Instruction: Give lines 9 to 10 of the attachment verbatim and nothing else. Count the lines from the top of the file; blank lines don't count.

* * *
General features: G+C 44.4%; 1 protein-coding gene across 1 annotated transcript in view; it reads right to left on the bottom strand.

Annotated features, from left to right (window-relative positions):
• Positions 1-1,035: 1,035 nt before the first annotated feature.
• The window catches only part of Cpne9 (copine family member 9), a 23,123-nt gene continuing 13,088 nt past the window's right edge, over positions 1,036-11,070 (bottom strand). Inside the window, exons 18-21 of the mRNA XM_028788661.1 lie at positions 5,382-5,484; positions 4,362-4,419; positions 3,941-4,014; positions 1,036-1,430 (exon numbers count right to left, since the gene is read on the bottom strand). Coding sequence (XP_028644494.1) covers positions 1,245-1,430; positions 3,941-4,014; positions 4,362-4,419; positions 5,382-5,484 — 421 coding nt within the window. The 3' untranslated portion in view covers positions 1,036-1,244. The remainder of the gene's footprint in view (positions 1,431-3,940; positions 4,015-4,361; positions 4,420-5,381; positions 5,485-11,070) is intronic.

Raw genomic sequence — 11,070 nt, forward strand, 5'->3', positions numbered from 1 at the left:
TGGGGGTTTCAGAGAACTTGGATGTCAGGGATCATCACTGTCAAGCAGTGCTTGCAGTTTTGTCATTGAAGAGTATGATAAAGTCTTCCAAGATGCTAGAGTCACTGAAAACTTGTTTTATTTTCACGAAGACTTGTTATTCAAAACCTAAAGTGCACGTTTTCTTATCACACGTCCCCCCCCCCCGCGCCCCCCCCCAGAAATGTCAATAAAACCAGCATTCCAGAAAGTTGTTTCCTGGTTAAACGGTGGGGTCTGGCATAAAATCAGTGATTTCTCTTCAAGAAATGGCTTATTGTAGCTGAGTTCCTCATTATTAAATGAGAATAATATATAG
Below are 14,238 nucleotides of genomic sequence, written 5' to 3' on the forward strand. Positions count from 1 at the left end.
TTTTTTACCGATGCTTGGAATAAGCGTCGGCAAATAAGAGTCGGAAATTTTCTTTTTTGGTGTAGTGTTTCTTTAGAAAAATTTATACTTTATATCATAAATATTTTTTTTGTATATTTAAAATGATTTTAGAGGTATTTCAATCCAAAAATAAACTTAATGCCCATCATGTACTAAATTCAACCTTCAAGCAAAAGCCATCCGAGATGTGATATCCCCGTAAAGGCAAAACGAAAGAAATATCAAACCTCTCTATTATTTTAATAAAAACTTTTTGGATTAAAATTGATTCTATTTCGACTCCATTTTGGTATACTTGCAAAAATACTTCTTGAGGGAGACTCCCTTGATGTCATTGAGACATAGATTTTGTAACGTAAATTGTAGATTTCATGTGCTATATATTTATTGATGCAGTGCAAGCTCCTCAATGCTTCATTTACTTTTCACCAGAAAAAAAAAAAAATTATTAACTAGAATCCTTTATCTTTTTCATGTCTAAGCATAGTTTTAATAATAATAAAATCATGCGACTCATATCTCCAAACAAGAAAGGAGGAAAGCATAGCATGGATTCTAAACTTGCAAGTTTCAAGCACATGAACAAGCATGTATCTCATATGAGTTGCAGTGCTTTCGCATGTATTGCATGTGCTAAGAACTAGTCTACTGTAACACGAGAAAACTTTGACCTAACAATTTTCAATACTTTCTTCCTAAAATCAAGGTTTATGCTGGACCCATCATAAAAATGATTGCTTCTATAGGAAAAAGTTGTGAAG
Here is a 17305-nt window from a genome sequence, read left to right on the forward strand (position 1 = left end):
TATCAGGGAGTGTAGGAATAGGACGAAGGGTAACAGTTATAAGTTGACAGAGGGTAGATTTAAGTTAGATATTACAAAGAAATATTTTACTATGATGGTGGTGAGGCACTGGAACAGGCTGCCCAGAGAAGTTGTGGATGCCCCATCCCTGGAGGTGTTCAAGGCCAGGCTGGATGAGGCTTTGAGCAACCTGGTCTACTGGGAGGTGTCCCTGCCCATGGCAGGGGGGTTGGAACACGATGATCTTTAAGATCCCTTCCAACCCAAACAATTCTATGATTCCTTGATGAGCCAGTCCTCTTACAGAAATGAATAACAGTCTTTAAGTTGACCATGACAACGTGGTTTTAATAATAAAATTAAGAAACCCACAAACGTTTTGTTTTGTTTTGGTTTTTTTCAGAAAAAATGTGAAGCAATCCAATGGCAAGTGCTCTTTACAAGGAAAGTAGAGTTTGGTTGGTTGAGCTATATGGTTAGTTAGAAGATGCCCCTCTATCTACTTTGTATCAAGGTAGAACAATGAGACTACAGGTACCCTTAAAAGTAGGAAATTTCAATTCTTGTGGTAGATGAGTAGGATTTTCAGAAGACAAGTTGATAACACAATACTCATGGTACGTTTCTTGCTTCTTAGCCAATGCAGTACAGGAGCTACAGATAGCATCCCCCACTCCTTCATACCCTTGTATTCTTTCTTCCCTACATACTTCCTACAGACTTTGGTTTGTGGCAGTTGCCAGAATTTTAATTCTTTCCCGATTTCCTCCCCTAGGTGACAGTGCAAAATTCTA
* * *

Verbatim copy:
Here is a 17305-nt window from a genome sequence, read left to right on the forward strand (position 1 = left end):
TATCAGGGAGTGTAGGAATAGGACGAAGGGTAACAGTTATAAGTTGACAGAGGGTAGATTTAAGTTAGATATTACAAAGAAATATTTTACTATGATGGTGGTGAGGCACTGGAACAGGCTGCCCAGAGAAGTTGTGGATGCCCCATCCCTGGAGGTGTTCAAGGCCAGGCTGGATGAGGCTTTGAGCAACCTGGTCTACTGGGAGGTGTCCCTGCCCATGGCAGGGGGGTTGGAACACGATGATCTTTAAGATCCCTTCCAACCCAAACAATTCTATGATTCCTTGATGAGCCAGTCCTCTTACAGAAATGAATAACAGTCTTTAAGTTGACCATGACAACGTGGTTTTAATAATAAAATTAAGAAACCCACAAACGTTTTGTTTTGTTTTGGTTTTTTTCAGAAAAAATGTGAAGCAATCCAATGGCAAGTGCTCTTTACAAGGAAAGTAGAGTTTGGTTGGTTGAGCTATATGGTTAGTTAGAAGATGCCCCTCTATCTACTTTGTATCAAGGTAGAACAATGAGACTACAGGTACCCTTAAAAGTAGGAAATTTCAATTCTTGTGGTAGATGAGTAGGATTTTCAGAAGACAAGTTGATAACACAATACTCATGGTACGTTTCTTGCTTCTTAGCCAATGCAGTACAGGAGCTACAGATAGCATCCCCCACTCCTTCATACCCTTGTATTCTTTCTTCCCTACATACTTCCTACAGACTTTGGTTTGTGGCAGTTGCCAGAATTTTAATTCTTTCCCGATTTCCTCCCCTAGGTGACAGTGCAAAATTCTA